Erased James Franco
Sunday, September 13th 4:30 P.M.
Whitsell Auditorium @ PAM
By Eve Connell
Sunday afternoon, I nursed a T:BA:09 hangover just like everyone else. As the weather shifted, I hauled my weary bones inside for an interesting hour of Carter’s Erased James Franco. Challenging the confines of acting, narrative, and identity seemed like a good plan for a lazy day, and by the size of the crowd at the theatre, was obviously what many others had in mind, too.
Franco’s study of just a few characters (including himself) was at times slow and tedious, and at a good many other moments, captivating and endearing. His performance made me laugh and made me feel uncomfortable in my own skin, often at the same time. Carter’s minimalist approach to the set, verbal and nonverbal language, and film technique all added to creating an intimate view of content without context (or, rather with sparse context – some mono/dialogue was familiar to the audience, of course). The flat quality of the film itself matched the flatness of Franco’s approach – even the most emotional of scenes came across as lacking heaviness, which added to my reception of the key messages I assume Carter hoped to convey.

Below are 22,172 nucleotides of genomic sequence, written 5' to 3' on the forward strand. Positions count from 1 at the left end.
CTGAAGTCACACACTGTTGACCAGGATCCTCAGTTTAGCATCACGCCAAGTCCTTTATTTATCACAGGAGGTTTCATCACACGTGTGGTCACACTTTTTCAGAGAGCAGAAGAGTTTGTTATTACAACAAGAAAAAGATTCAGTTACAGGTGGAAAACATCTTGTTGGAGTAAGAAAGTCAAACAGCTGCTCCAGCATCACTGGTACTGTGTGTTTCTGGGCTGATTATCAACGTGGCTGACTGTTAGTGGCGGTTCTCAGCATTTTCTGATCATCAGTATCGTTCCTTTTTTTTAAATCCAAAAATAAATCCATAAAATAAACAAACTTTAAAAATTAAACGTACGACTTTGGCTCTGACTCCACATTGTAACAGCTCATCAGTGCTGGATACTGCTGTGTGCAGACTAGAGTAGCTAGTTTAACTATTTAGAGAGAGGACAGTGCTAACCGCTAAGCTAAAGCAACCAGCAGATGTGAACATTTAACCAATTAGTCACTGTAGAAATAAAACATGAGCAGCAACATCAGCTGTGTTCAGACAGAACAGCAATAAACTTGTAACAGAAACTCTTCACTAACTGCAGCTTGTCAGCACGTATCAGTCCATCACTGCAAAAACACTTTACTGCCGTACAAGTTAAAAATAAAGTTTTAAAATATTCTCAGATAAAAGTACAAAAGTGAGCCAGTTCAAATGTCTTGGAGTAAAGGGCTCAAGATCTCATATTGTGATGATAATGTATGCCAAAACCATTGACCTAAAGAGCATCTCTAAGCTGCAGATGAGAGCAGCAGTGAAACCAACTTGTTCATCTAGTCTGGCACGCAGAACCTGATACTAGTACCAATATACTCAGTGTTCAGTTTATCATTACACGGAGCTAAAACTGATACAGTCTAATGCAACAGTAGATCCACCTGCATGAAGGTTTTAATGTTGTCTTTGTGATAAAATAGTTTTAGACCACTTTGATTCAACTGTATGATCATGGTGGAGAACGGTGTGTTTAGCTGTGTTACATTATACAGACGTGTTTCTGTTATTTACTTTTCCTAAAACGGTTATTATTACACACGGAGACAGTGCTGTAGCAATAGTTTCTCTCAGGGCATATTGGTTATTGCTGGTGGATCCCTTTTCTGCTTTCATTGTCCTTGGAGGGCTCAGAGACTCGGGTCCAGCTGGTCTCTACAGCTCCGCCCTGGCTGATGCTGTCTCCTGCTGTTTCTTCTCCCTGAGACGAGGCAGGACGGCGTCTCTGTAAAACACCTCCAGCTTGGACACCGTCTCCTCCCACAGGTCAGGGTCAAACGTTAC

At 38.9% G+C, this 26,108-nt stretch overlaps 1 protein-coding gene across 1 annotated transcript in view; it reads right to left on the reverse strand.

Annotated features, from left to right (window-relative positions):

Franco notes that “this is my favorite performance of any I have ever done” and we can see why, happily along with him for an existentialesque ride. It’s all about him, and what and how he manages to strip away, build up, and deconstruct not only characters but emotions and approaches multiple times. While I didn’t come away with the feeling of Franco’s non-existence by any means, I do feel that he was able, and quite adeptly at that, to suspend himself and the others he portrayed in some kind of bland but ethereal wonder zone. And, it was cool to carry this sentiment all the way home, perhaps to reexamine on another lazy day.